September 22, 2017

Chronic widespread pain, terrible fatigue, anxiety, depression — if you’re feeling all of this, it’s not ‘all in your head.’


Fibromyalgia is a mysterious condition that makes it difficult for someone to function well, and there’s no quick fix for it. But don’t lose hope. Tracy Jackson, M.D., a chronic pain specialist at Vanderbilt University Medical Center, explains what you should know about fibromyalgia.

What is fibromyalgia?

Fibromyalgia is a collection of several unpleasant symptoms: chronic pain that’s widespread throughout the body; fatigue that makes it difficult to function (not just everyday tiredness); mood problems such as anxiety or depression; and poor sleep, including chronic insomnia.

Fibromyalgia, Jackson said, “leaves someone feeling that they can’t function in their own life.”

Who tends to have fibromyalgia?

Fibromyalgia affects 2 to 8 percent of the population.  It can present at any age but is twice as likely in females. About a third of fibromyalgia patients feel ongoing pain in specific places (the jaw joint, headaches, back pain, etc.) before other, generalized symptoms start. Twin studies suggest the risk of developing fibromyalgia is half genetic and half environmental. Environmental factors most likely to trigger fibromyalgia include certain infections (Epstein-Barr virus, Lyme’s disease), trauma (like motor vehicle crashes, war) and psychological stress.

What causes fibromyalgia?

There is no single obvious cause.

For many years, this combination of problems came with a stigma, because there is no diagnostic lab test or imaging that can confirm someone’s symptoms or pinpoint a physical cause. “People felt completely judged and shamed” because tests couldn’t validate their complaints, Jackson said — or they were told their problem was “all in their head.”

In the past decade, however, researchers have learned that in people with fibromyalgia, the brain processes pain, stress, fear and sleep functions in an abnormal, hypersensitive way. So while the symptoms are not imaginary, they do originate in your brain.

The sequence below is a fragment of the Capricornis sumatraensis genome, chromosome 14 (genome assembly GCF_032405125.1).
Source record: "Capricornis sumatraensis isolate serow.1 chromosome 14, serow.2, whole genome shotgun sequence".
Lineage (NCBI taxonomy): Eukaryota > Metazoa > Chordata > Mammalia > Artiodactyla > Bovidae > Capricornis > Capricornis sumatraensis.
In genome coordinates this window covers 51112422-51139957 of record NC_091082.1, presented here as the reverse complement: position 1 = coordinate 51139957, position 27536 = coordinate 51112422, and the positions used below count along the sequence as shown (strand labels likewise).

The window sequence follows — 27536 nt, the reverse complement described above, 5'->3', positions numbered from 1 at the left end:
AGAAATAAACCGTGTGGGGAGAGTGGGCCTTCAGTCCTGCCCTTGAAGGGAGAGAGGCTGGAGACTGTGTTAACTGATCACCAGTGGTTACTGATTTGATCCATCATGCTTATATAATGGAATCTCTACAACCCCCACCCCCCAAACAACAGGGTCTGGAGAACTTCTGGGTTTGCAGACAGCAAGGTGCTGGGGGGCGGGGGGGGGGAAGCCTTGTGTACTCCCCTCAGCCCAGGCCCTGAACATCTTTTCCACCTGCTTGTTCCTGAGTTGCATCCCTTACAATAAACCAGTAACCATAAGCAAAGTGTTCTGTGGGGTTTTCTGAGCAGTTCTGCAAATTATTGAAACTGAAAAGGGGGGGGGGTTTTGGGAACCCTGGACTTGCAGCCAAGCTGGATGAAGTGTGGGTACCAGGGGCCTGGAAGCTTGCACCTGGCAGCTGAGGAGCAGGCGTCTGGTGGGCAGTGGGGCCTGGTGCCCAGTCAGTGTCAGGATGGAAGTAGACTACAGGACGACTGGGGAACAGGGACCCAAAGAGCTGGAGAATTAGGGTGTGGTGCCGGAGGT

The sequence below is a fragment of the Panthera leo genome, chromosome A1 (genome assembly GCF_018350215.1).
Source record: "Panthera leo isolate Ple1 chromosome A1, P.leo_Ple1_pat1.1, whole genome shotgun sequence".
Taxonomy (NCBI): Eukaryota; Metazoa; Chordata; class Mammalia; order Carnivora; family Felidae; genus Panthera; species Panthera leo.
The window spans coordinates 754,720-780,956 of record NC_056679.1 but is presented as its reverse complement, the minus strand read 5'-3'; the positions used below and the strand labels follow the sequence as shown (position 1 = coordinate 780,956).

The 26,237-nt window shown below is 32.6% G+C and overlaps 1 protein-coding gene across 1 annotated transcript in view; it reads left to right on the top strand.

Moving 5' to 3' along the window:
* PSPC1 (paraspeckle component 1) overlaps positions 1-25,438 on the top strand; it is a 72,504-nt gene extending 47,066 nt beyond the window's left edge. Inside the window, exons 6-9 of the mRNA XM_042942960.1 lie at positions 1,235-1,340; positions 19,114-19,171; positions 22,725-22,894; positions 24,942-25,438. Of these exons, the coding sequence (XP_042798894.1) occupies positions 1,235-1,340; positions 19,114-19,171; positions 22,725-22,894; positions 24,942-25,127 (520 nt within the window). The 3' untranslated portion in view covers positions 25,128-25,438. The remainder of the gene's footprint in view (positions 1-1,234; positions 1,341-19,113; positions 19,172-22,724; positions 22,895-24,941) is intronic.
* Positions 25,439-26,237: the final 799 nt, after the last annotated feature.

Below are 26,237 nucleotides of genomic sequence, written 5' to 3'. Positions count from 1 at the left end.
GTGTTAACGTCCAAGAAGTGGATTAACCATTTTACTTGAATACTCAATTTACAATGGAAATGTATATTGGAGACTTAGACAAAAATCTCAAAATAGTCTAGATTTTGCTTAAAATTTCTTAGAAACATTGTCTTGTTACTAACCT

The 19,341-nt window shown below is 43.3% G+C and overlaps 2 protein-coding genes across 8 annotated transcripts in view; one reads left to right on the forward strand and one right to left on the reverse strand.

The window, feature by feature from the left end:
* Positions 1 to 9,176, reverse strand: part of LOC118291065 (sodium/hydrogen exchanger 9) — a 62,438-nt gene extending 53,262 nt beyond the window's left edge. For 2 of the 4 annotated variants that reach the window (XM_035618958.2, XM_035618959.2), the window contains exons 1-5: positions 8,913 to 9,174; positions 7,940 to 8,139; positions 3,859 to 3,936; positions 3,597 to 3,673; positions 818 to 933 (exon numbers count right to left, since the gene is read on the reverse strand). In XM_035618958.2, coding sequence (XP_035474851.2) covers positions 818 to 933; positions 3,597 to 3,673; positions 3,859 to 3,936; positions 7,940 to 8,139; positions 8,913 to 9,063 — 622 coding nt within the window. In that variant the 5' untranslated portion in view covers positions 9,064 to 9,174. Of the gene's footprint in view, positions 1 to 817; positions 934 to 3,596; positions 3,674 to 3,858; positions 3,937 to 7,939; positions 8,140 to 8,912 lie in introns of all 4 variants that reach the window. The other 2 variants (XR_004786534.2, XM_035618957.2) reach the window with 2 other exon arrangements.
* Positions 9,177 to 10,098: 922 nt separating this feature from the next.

“The area of the brain that processes pain also processes sleep and mood, so there is almost always overlap of symptoms,” Jackson said. “But there is a definitely a component of physical pain. Even seemingly minor physical injuries, when experienced by someone with fibromyalgia, can be debilitating.”

Scientists also have discovered a strong relationship between stressful or traumatic experiences in childhood or adolescence and chronic pain-related problems such as fibromyalgia in adulthood, Jackson said.

“Psychological trauma, particularly when it begins in childhood, is highly associated with the development of widespread pain as adults. It’s two to three times more likely that children who are victims of trauma will develop things like fibromyalgia when they become adults.”

The Centers for Disease Control even developed a list of stressful events, called Adverse Childhood Experiences, that specifically raise someone’s risk of pain and emotional problems in adulthood. Those events include abuse, divorce and more.

Not all patients with a fibromyalgia diagnosis had traumatic upbringings. However, highly stressful or frightening events at any age will affect the body’s central nervous system, effectively training the brain and nerves to be on high alert all the time and to be very sensitive to potential threats, Jackson said. The earlier this happens in life, the more sensitized these nerves become. The fibromyalgic brain is especially tuned to detect stress, fear and pain. The brain tells the body to pump out hormones such as adrenaline and other fight-or-flight chemicals that are designed to help us deal with danger. With a constant wash of these chemicals, the whole body feels pain, mood problems set in, and sleep gets disrupted.